Appeals Court (September 29, 2010)

A defendant's blood alcohol content result included in a hospital medical record is not testimonial in nature, and thus is not subject to the confrontation clause. Medical records continue to be admissible under G.L. c. 233, §79.

The portions of 501 CMR 2.00 et seq. that speak to certification requirements of blood test analysts only apply to those analysts working for the Department of State Police. The references to the regulations in G.L. c. 90, §24 (1) (e) apply only to testing done at the request of law enforcement; they do not apply to testing completed by medical personnel in hospitals.

Any discrepancies in the chain of custody for hospital blood samples go to the weight of the evidence and not its admissibility.

Any disparities in the results from the hospital and crime lab analyses go to the weight of the evidence and not its admissibility.

Confrontation Clause:
The defendant was convicted in Superior Court of motor vehicle homicide. He appeals his conviction, arguing that the admission of the hospital records, which included a blood alcohol result, violated his right to confrontation because the analyst responsible for processing the blood sample was unavailable for cross-examination.

Medical records generated for evaluation and treatment purposes do not constitute testimonial evidence triggering a constitutional right of confrontation. The Court in Melendez-Diaz v. Massachusetts, 129 S. Ct. 2527 (2009), explicitly excluded medical records from "this core class of testimonial statements. Medical reports created for treatment purposes ... would not be testimonial under our decision today."

In regards to a blood alcohol content result contained within a hospital medical record, Massachusetts courts have previously concluded that such information implicates no right of confrontation. "Medical records do not have testimonial character because they are procured neither for litigation purposes nor through law enforcement interrogation, nor made in anticipation of use in the investigation or prosecution of a crime." Commonwealth v. Lampron, 65 Mass. App. Ct. 340 (2005).

Because there is no Sixth Amendment right of confrontation with respect to hospital medical records and the blood alcohol result contained therein, the records continue to be admissible under G.L. c. 233, §79 which states:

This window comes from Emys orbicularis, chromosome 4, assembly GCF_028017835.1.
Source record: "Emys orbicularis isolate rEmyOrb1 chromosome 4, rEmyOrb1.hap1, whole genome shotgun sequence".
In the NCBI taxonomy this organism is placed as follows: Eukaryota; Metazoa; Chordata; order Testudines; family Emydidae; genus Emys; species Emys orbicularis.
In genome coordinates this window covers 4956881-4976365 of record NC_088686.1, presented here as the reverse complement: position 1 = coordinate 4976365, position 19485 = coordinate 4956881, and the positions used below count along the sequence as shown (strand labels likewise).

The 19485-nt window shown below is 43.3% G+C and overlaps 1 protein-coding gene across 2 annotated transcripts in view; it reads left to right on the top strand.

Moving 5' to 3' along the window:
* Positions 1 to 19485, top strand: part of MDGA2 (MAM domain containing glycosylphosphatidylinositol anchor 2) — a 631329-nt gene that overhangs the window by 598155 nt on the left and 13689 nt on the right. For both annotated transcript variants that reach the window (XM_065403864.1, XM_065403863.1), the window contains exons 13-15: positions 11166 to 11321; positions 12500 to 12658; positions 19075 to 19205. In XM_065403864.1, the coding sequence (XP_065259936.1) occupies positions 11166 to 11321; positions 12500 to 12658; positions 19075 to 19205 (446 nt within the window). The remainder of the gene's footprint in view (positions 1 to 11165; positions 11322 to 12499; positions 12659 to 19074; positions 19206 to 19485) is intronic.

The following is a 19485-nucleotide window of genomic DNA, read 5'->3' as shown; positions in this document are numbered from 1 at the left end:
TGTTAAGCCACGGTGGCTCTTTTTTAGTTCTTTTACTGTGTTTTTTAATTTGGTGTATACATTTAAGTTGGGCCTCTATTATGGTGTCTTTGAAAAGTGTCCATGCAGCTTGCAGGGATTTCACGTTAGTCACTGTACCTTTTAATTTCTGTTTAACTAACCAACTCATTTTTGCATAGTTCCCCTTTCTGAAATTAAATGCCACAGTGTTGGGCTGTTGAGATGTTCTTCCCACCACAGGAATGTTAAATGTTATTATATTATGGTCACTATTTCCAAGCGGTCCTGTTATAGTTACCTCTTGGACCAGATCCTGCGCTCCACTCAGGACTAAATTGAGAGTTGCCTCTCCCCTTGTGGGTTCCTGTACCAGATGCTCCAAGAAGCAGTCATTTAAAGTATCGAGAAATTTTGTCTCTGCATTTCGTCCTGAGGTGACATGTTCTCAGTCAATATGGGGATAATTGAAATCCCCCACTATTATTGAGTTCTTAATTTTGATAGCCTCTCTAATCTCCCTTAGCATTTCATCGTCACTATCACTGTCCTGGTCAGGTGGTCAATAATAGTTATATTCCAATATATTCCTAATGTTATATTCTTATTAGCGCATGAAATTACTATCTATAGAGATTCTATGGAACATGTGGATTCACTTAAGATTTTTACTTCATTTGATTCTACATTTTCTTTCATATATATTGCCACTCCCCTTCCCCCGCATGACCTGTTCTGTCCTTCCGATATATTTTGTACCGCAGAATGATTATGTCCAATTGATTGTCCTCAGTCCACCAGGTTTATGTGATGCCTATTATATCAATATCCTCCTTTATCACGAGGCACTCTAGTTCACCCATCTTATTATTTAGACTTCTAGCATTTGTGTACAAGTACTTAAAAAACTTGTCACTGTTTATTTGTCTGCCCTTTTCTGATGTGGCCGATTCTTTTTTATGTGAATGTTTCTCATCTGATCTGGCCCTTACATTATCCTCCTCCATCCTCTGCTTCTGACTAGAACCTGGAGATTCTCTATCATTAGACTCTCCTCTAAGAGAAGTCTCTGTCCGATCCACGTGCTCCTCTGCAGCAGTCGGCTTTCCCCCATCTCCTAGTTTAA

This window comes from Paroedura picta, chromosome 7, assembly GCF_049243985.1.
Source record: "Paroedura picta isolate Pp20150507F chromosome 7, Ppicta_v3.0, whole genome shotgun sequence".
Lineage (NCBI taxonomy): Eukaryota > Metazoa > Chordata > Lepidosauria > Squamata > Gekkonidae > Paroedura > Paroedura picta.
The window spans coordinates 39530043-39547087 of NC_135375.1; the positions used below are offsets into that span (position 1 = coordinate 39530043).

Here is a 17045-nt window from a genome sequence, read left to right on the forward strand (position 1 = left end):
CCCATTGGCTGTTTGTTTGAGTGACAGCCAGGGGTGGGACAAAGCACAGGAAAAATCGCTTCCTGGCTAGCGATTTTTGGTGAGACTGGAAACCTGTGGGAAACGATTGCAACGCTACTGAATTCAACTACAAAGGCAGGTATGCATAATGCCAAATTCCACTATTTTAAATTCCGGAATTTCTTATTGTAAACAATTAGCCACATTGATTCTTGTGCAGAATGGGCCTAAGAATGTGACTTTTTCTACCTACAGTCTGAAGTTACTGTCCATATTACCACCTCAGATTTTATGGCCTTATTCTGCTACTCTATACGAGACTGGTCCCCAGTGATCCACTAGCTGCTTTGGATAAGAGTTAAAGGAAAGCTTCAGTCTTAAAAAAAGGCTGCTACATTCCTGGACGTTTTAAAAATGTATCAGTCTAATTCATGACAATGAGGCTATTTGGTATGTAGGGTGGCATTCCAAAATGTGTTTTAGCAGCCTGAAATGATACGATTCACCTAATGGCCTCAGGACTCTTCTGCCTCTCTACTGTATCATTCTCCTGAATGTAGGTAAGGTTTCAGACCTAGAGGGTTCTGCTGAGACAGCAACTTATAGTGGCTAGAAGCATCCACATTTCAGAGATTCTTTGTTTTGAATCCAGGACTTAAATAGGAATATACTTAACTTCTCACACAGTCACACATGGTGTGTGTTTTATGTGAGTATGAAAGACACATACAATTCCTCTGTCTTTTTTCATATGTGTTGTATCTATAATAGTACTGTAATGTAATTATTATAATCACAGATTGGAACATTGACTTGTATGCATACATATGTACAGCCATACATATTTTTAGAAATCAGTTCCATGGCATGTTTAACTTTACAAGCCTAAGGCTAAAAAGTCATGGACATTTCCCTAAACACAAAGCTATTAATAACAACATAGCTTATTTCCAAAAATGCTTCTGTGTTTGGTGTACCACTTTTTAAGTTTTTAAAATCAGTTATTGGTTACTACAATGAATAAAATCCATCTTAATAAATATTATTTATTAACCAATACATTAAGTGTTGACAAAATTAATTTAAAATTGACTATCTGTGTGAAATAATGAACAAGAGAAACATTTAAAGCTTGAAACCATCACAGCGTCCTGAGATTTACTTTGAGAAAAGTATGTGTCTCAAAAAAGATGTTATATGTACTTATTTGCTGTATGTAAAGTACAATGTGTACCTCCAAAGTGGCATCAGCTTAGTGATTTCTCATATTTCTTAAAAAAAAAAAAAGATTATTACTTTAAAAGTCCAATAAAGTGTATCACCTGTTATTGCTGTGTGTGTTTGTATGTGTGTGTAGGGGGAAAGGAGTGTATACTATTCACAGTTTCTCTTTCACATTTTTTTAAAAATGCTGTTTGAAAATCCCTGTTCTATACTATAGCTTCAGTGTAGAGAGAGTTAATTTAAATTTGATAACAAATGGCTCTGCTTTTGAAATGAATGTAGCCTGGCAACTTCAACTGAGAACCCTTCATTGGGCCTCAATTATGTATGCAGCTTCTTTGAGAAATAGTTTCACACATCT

Records kept by hospitals [as required by statute] ... may be admitted ... as evidence in the courts of the commonwealth so far as such records relate to the treatment and medical history of such cases.

Regulations controlling blood test analysts:
The defendant next argues that the blood analyses done by the hospital and the crime labs, both of which were based on the original draw at the hospital, were unreliable because the hospital sampling process did not comply with statutory and regulatory requirements specifically found in G.L. c. 90, §24(1)(e) and 501 CMR 2.00 et seq. The Court disagreed, highlighting that §24(1) (e) allows into evidence the result of a blood alcohol test to show whether a defendant was operating under the influence. These provisions relate only to the testing done at the direction of the police, and they do not apply to blood draws ordered as part of a standard treatment protocol in a hospital. Additionally, the CMRs regulate only those blood test analysts working for the Department of State Police and "do not apply, and have no bearing on, testing completed by medical personnel in hospitals."

Weight of the evidence versus admissibility:
The defendant argues that the blood alcohol results were unreliable because: 1) the values from the two analyses were disparate; and 2) because the chain of custody for the hospital blood sample was not established. The Court disagreed because, "[h]ospital records, by their nature, are presumed to be reliable." Commonwealth v. Riley, 22 Mass. App. Ct. 698 (1986). "Alleged defects in the chain of custody usually go to the weight of the evidence and not its admissibility." Commonwealth v. Viriyahiranpaiboon, 412 Mass. 224 (1992). Similarly, the disparities in the results from the hospital and crime lab analyses go to the weight and not the admissibility.

Note: The Court in this case also: 1) allowed the emergency room physician to be qualified as an expert witness and testify to the significance of the blood alcohol content result; and 2) upheld the judge's instruction to the jury that OUI alone is not enough to constitute negligence but coupled with other evidence may be enough to prove negligence.